NEWS & MEDIA

NEWS & MEDIA

PUBLIC OUTREACH

NEWS & MEDIA

NEWS & MEDIA

PUBLIC OUTREACH

NEWS & MEDIA

NEWS & MEDIA

PUBLIC OUTREACH

NEWS & MEDIA

NEWS & MEDIA

PUBLIC OUTREACH

Ter gelegenheid van de eerste twee volle jaren in de ruimte heeft het blad Atmospheric Measurement Techniques (AMT) een speciaal nummer uitgebracht over TROPOMI. Daarin publiceren SRON-onderzoekers de prestaties van de Short Wavelength Infrared module in het eerste jaar. Die blijken stabiel, met een klein aantal nieuwe dode pixels.

Sentinel-5P_credit_ESA_ATG_medialab.jpg

SRON is de co-Principal Investigator van TROPOMI, het enige instrument aan boord van de aardobservatiesatelliet Sentinel-5p. Het ruimteonderzoeks-instituut heeft de uitleeselektronica en de verzonken tralie ontwikkeld voor de Short Wavelength Infrared (SWIR) detector, en is wetenschappelijk verantwoordelijk voor het SWIR-kanaal. Daar hoort de analyse van de instrument prestaties bij. SRON-onderzoeker Tim van Kempen en zijn collega's publiceren hun resultaten in Atmospheric Measurement Techniques (AMT).

Background noise

To compensate for the background noise, the SWIR detector regularly needs to perform a calibration measurement in the dark. Earth's nightside turns out to be too bright for that, partially because of forest fires and oil fields. 'That's why we decided together with KNMI to close the instrument while conducting the measurements,' says Van Kempen. 'There is only a warranty on a limited number of movements, so we do this for every third orbit instead of each passageway across the nightside.'

'In order to know what we need to correct for when looking at reflected sunlight, we perform a calibration for the Sun. We do that when the satellite flies above the North Pole.'

Orbit corrections

Aside from analyzing the performance, it is also important to check if the SWIR module responds correctly to changes in its orbit or other incidents. Every year in the fall, Sentinel-5p performs a correction on its orbit, during which the detector is briefly exposed to direct sunlight. This affects the quality of the data for a few orbits. It is SRON's job to monitor the recovery.

The satellite has dodged space debris a few times. At one instance all four engines switched on by accident. This caused the instruments to get too hot for proper measurements. The SWIR module quickly recovered from this.

Apart from these incidents, the SWIR module has performed very stable. This is partially thanks to the fact that the loss of pixels is negligible. There are a quarter million pixels, of which a few thousand are defect; since the launch only a few hundred extra pixels have joined them.

grafiek_slechte_pixels.png
Het aantal slechte pixels neemt nauwelijks toe met elke baan, vergeleken met het totaal van een kwart miljoen pixels.


TROPOMI's first year: stable performance SWIR detector

On the occasion of the first two full years in space, the journal Atmospheric Measurement Techniques (AMT) has released a special issue about TROPOMI. In it, SRON researchers publish a paper on the performance of the Short Wavelength Infrared module in the first year. The module appears to be stable, with a small number of new dead pixels.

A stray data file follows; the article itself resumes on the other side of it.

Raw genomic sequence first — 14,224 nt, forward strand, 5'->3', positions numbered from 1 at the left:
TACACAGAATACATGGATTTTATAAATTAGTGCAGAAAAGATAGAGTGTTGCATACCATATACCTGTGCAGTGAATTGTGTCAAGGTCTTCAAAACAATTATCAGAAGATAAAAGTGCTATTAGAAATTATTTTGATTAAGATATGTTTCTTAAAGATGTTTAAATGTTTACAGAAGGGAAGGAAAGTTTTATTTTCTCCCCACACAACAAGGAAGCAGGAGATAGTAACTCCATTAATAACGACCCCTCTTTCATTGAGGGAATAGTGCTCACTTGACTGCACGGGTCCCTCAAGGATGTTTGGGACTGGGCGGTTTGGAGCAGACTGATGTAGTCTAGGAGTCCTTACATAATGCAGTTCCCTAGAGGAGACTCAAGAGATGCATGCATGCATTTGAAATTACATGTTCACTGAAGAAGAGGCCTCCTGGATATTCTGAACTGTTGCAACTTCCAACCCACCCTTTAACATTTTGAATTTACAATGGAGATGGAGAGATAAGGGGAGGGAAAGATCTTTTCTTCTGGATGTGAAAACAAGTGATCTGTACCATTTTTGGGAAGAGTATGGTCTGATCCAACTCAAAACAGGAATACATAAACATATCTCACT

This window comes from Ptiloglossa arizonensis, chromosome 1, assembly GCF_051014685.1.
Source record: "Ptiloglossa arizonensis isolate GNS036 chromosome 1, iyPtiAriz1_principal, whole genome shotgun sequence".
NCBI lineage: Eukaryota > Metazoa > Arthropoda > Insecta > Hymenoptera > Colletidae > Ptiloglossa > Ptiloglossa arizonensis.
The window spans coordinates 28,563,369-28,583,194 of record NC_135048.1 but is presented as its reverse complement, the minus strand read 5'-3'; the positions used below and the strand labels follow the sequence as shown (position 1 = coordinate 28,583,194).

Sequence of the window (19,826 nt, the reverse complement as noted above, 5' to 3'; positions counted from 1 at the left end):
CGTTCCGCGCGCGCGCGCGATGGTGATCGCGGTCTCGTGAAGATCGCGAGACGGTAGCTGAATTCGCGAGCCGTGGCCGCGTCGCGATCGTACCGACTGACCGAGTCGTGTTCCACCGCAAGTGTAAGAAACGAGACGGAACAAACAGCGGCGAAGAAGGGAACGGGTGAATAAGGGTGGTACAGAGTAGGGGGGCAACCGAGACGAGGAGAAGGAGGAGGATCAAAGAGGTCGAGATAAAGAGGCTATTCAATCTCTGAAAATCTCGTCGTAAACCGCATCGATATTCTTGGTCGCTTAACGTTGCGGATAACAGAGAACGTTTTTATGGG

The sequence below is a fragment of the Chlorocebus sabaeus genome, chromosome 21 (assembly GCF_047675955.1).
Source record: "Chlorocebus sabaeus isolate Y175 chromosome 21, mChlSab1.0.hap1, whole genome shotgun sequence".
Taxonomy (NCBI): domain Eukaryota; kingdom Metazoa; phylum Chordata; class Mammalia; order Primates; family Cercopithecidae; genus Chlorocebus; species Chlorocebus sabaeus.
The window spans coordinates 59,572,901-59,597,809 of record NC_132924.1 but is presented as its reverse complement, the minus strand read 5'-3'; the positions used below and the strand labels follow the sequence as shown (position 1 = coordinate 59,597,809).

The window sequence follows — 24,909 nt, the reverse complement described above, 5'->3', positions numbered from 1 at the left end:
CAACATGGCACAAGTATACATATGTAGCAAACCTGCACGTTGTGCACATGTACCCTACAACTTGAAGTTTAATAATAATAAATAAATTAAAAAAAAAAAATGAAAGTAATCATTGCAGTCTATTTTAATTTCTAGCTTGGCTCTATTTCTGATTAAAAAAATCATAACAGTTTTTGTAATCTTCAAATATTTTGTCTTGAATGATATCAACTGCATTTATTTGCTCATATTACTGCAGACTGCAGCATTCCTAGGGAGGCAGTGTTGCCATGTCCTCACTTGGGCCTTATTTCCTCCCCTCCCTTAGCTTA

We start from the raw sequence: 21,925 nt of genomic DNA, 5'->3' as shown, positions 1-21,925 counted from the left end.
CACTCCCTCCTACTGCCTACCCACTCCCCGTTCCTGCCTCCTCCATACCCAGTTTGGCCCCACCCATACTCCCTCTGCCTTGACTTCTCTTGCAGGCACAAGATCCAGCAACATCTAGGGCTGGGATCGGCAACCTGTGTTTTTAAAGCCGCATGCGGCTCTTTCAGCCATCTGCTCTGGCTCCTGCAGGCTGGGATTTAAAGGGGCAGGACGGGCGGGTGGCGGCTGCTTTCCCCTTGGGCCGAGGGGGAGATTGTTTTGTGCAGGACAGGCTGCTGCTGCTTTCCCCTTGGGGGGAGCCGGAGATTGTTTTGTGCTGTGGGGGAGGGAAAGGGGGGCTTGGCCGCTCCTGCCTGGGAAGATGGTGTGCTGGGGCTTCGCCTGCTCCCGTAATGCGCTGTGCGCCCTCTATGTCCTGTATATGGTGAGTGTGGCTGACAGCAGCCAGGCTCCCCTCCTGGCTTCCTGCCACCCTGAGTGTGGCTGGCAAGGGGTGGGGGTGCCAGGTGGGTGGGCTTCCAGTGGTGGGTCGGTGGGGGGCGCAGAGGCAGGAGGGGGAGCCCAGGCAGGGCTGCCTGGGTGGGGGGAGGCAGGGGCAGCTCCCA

SRON is the co-Principal Investigator of TROPOMI, the only instrument onboard earth observation satellite Sentinel-5p. The space research institute has developed the read-out electronics and the immersed grating for the Short Wavelength Infrared (SWIR) detector, and is scientifically responsible for the SWIR channel. Analysis of the instrument performance is part of this. SRON researcher Tim van Kempen and his colleagues publish their results in Atmospheric Measurement Techniques (AMT).

Background noise

To compensate for the background noise, the SWIR detector regularly needs to perform a calibration measurement in the dark. Earth's nightside turns out to be too bright for that, partially because of forest fires and oil fields. 'That's why we decided together with KNMI to close the instrument while conducting the measurements,' says Van Kempen. 'There is only a warranty on a limited number of movements, so we do this for every third orbit instead of each passageway across the nightside.'

'In order to know what we need to correct for when looking at reflected sunlight, we perform a calibration for the Sun. We do that when the satellite flies above the North Pole.'

Orbit corrections

Aside from analyzing the performance, it is also important to check if the SWIR module responds correctly to changes in its orbit or other incidents. Every year in the fall, Sentinel-5p performs a correction on its orbit, during which the detector is briefly exposed to direct sunlight. This affects the quality of the data for a few orbits. It is SRON's job to monitor the recovery.

The satellite has dodged space debris a few times. At one instance all four engines switched on by accident. This caused the instruments to get too hot for proper measurements. The SWIR module quickly recovered from this.

Apart from these incidents, the SWIR module has performed very stable. This is partially thanks to the fact that the loss of pixels is negligible. There are a quarter million pixels, of which a few thousand are defect; since the launch only a few hundred extra pixels have joined them.

grafiek_slechte_pixels.png
The number of bad pixels hardly increases with each orbit, compared to the total number of a quarter million pixels.


SCROLL TO TOP